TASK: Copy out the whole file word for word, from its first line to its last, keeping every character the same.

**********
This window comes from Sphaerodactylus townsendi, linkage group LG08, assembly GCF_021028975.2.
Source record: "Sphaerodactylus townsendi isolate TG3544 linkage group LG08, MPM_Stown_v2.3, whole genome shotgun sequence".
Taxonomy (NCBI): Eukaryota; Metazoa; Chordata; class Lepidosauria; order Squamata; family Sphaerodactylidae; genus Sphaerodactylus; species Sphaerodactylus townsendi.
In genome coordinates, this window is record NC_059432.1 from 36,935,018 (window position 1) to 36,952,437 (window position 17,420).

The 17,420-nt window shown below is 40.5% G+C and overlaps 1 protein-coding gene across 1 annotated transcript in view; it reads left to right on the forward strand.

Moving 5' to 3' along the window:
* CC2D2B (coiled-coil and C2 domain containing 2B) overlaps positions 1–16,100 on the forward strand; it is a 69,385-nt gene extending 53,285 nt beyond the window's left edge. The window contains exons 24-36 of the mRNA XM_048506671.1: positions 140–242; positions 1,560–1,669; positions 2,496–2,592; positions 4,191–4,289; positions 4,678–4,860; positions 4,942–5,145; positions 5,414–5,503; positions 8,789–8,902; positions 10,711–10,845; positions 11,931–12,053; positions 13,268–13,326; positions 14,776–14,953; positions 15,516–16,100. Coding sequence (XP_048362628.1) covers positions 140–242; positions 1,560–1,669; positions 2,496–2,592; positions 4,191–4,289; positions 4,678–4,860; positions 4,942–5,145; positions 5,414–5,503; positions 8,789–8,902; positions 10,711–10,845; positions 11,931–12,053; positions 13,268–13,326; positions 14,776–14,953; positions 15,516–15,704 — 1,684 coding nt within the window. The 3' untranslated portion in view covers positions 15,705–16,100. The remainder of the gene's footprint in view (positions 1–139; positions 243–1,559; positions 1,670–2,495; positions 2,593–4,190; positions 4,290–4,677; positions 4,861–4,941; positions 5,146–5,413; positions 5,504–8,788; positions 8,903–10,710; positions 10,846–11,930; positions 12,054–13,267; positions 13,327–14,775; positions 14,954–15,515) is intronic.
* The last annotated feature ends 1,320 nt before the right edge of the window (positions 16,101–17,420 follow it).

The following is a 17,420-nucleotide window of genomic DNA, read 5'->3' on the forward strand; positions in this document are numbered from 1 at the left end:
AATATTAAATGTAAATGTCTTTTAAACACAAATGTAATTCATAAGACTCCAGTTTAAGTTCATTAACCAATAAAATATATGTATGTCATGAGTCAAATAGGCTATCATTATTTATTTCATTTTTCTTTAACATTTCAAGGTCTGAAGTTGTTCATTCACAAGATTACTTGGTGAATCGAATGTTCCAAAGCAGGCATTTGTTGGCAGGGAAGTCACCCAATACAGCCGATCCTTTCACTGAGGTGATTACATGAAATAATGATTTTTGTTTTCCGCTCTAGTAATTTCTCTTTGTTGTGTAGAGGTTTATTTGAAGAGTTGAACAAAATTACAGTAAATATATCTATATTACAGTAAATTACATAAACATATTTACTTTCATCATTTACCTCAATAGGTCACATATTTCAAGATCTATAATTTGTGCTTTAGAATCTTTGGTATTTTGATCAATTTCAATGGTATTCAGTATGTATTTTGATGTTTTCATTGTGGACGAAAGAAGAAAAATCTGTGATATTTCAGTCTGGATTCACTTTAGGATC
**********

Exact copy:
This window comes from Sphaerodactylus townsendi, linkage group LG08, assembly GCF_021028975.2.
Source record: "Sphaerodactylus townsendi isolate TG3544 linkage group LG08, MPM_Stown_v2.3, whole genome shotgun sequence".
Taxonomy (NCBI): Eukaryota; Metazoa; Chordata; class Lepidosauria; order Squamata; family Sphaerodactylidae; genus Sphaerodactylus; species Sphaerodactylus townsendi.
In genome coordinates, this window is record NC_059432.1 from 36,935,018 (window position 1) to 36,952,437 (window position 17,420).

The 17,420-nt window shown below is 40.5% G+C and overlaps 1 protein-coding gene across 1 annotated transcript in view; it reads left to right on the forward strand.

Moving 5' to 3' along the window:
* CC2D2B (coiled-coil and C2 domain containing 2B) overlaps positions 1–16,100 on the forward strand; it is a 69,385-nt gene extending 53,285 nt beyond the window's left edge. The window contains exons 24-36 of the mRNA XM_048506671.1: positions 140–242; positions 1,560–1,669; positions 2,496–2,592; positions 4,191–4,289; positions 4,678–4,860; positions 4,942–5,145; positions 5,414–5,503; positions 8,789–8,902; positions 10,711–10,845; positions 11,931–12,053; positions 13,268–13,326; positions 14,776–14,953; positions 15,516–16,100. Coding sequence (XP_048362628.1) covers positions 140–242; positions 1,560–1,669; positions 2,496–2,592; positions 4,191–4,289; positions 4,678–4,860; positions 4,942–5,145; positions 5,414–5,503; positions 8,789–8,902; positions 10,711–10,845; positions 11,931–12,053; positions 13,268–13,326; positions 14,776–14,953; positions 15,516–15,704 — 1,684 coding nt within the window. The 3' untranslated portion in view covers positions 15,705–16,100. The remainder of the gene's footprint in view (positions 1–139; positions 243–1,559; positions 1,670–2,495; positions 2,593–4,190; positions 4,290–4,677; positions 4,861–4,941; positions 5,146–5,413; positions 5,504–8,788; positions 8,903–10,710; positions 10,846–11,930; positions 12,054–13,267; positions 13,327–14,775; positions 14,954–15,515) is intronic.
* The last annotated feature ends 1,320 nt before the right edge of the window (positions 16,101–17,420 follow it).

The following is a 17,420-nucleotide window of genomic DNA, read 5'->3' on the forward strand; positions in this document are numbered from 1 at the left end:
AATATTAAATGTAAATGTCTTTTAAACACAAATGTAATTCATAAGACTCCAGTTTAAGTTCATTAACCAATAAAATATATGTATGTCATGAGTCAAATAGGCTATCATTATTTATTTCATTTTTCTTTAACATTTCAAGGTCTGAAGTTGTTCATTCACAAGATTACTTGGTGAATCGAATGTTCCAAAGCAGGCATTTGTTGGCAGGGAAGTCACCCAATACAGCCGATCCTTTCACTGAGGTGATTACATGAAATAATGATTTTTGTTTTCCGCTCTAGTAATTTCTCTTTGTTGTGTAGAGGTTTATTTGAAGAGTTGAACAAAATTACAGTAAATATATCTATATTACAGTAAATTACATAAACATATTTACTTTCATCATTTACCTCAATAGGTCACATATTTCAAGATCTATAATTTGTGCTTTAGAATCTTTGGTATTTTGATCAATTTCAATGGTATTCAGTATGTATTTTGATGTTTTCATTGTGGACGAAAGAAGAAAAATCTGTGATATTTCAGTCTGGATTCACTTTAGGATC